Introduction: In remote Australian hospitals there are no on-site paediatric intensive care units (PICU), increasing the reliance on aeromedical retrieval to access tertiary care. Nasal high flow (NHF) therapy is an oxygen therapy used in tertiary hospitals to treat paediatric patients with respiratory conditions. In rural and remote Queensland, Australia, the use of NHF therapy is inconsistent and there are no guidelines on how this therapy should be implemented in practice. Therefore, three remote hospitals within the Torres Strait and Cape York commenced a project to improve consistent and equitable access to NHF therapy. Implementing NHF therapy in remote hospitals may improve health and social outcomes for children with acute respiratory distress. A clinical guideline for the use of NHF therapy in the three participating remote hospitals was published on the 28th of October 2021. This study aimed to develop a clinical guideline for the use of NHF therapy in three remote hospitals.
Methods: A modified-delphi technique was used to develop the guideline. Remote medicine and nursing clinicians at the three study sites, retrieval experts, a receiving tertiary-based Paediatrician, PICU specialists, and NHF therapy experts made up the expert panel of participants. These experts participated in an iterative round table discussion to develop remote-specific guidelines for the use of NHF therapy. Prior to the meeting, panelists were provided with an executive summary of the current literature on NHF therapy implementation with key questions for consideration. Participants were able to add relevant issues ad hoc. A final guideline representing the panelists recommendations was submitted to the health service for ratification.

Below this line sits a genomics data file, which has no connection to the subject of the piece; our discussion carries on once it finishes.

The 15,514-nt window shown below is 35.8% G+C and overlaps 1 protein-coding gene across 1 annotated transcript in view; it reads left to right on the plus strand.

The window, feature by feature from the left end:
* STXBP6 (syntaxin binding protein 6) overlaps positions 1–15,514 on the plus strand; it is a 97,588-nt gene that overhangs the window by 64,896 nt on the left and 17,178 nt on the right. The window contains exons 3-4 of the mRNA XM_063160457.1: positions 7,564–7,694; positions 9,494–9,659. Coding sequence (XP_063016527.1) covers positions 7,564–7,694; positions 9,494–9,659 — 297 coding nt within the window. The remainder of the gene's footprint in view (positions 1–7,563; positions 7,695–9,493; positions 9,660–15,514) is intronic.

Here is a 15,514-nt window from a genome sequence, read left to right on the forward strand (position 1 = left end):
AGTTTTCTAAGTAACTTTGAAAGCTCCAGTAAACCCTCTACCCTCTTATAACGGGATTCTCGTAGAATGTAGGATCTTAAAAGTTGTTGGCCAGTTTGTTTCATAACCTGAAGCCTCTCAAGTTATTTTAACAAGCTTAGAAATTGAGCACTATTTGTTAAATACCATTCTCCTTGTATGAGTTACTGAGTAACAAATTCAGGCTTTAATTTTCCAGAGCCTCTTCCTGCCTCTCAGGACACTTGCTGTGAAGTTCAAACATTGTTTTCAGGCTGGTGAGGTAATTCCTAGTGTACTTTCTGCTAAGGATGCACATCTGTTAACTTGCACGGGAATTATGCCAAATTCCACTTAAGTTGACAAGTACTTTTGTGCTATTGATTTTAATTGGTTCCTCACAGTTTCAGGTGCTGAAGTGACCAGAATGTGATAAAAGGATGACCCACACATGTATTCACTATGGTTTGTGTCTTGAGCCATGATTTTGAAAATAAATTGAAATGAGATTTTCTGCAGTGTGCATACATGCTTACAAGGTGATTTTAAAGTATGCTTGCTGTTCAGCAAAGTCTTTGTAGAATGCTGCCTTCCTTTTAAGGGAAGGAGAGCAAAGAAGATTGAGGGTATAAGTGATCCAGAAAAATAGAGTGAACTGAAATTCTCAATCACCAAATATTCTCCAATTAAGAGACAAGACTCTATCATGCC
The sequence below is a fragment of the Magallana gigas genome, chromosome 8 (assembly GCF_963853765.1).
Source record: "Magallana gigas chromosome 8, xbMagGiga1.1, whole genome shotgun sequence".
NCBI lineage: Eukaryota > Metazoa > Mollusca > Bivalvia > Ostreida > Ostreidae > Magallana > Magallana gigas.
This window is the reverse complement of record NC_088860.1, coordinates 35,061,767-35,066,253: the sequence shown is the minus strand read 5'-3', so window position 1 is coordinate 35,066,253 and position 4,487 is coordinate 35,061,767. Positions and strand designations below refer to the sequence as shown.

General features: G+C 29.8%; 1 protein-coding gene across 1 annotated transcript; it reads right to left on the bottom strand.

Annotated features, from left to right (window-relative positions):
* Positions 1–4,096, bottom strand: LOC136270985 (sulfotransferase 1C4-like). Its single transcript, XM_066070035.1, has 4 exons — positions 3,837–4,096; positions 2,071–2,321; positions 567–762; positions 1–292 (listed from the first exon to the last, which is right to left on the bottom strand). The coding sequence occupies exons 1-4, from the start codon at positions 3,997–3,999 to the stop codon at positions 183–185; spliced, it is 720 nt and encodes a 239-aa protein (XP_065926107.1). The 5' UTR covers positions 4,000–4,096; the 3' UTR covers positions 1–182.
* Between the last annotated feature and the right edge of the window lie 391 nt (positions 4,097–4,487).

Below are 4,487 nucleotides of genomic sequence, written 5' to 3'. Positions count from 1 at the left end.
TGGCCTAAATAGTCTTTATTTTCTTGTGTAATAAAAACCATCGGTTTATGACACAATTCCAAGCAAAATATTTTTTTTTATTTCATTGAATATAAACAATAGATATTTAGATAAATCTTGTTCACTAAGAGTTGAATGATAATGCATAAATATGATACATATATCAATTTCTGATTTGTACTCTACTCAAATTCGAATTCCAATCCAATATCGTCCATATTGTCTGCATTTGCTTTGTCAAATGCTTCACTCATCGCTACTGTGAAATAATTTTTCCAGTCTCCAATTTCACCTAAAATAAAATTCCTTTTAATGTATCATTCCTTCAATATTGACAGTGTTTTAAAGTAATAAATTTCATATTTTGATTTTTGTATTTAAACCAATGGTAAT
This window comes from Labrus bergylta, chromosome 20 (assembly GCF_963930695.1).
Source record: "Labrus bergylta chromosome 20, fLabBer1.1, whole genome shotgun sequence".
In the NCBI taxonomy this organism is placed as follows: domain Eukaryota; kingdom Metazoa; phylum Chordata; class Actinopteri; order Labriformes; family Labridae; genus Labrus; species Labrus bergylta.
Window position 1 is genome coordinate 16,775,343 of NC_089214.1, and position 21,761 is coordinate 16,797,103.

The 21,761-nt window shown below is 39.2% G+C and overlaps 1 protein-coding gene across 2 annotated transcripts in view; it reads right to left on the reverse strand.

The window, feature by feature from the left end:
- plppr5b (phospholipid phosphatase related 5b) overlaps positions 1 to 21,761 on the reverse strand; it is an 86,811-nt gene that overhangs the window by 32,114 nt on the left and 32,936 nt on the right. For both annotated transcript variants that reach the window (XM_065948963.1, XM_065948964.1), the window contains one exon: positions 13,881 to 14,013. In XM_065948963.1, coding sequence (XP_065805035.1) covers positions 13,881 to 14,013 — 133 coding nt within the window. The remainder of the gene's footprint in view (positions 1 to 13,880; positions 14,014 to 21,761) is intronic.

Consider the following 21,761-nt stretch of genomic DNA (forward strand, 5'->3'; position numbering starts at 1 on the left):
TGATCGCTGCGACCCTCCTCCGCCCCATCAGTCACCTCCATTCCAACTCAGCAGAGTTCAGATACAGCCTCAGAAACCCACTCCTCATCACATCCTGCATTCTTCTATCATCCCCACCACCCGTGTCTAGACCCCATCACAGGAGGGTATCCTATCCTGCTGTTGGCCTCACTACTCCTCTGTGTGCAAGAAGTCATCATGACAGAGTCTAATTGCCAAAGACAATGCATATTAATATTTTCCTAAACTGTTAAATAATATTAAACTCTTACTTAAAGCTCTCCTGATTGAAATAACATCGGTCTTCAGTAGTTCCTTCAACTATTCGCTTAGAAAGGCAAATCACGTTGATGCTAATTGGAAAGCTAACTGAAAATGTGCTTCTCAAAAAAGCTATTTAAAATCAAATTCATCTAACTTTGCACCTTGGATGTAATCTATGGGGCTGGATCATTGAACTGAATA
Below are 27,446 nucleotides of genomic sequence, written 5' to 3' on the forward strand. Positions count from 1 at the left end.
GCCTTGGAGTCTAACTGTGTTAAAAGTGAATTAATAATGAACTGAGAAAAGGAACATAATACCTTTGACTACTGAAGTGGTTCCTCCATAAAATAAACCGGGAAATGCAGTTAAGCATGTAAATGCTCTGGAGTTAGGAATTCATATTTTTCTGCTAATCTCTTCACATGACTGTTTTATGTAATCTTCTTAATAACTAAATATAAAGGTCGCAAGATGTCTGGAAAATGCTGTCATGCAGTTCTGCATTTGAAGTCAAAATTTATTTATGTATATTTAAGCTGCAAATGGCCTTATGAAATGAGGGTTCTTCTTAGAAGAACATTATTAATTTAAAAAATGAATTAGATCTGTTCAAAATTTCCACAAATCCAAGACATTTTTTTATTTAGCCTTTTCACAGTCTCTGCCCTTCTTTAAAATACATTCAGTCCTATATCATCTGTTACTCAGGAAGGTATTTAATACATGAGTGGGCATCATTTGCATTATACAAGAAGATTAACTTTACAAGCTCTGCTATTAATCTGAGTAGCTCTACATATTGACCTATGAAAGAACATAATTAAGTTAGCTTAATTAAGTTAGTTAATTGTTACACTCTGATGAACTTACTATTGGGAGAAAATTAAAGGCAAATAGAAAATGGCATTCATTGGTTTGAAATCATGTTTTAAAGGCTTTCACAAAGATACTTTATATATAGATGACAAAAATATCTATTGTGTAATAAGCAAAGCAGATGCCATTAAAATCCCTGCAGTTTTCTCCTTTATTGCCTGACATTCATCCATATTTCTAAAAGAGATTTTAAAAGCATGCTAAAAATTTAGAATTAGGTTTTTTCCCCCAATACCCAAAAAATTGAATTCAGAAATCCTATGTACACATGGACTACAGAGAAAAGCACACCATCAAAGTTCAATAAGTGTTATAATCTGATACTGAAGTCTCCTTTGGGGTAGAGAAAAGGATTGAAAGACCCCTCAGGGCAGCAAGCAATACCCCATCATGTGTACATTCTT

Results: Remote-specific decisions on the following topics were produced: Environment of care; nasogastric tube usage; timings of chest x-ray; automatic approvals to arrange courier services for pathology; medication use; staff training; staff ratios; observations regimes; both tertiary and local medical consultation frequency and the experience level of the medical officer required to attend to these consultations; location of the on-call medical officer; documentation; escalation of care considerations; and disposition of the patient in relation to retrievals.
Discussion: Decisions were made to mitigate two highly representative remote factors: 1. Delays in the workplace practices, such as time to arrange treatment locally and delays in retrievals. 2. Burden of the lack of access to services, such as lack of access to trained staff, staffing levels on-shift, adequate oxygen, and equipment/consumable supplies.
Conclusion: The aim was to develop a clinical guideline that was contextualised to the remote hospital, this outcome was achieved by using a modified-delphi technique with a panel of experts providing the decision-making for the guideline. Consistency and safety were addressed by reducing delays in workplace practices, for example, time to arrange treatment locally and mitigate delays in an unknown time to retrievals, access to trained staff, staffing levels, and communication between remote and tertiary teams.
Keywords: Oxygen therapy, paediatric, acute respiratory illness, rural health, emergency care, clinical governance.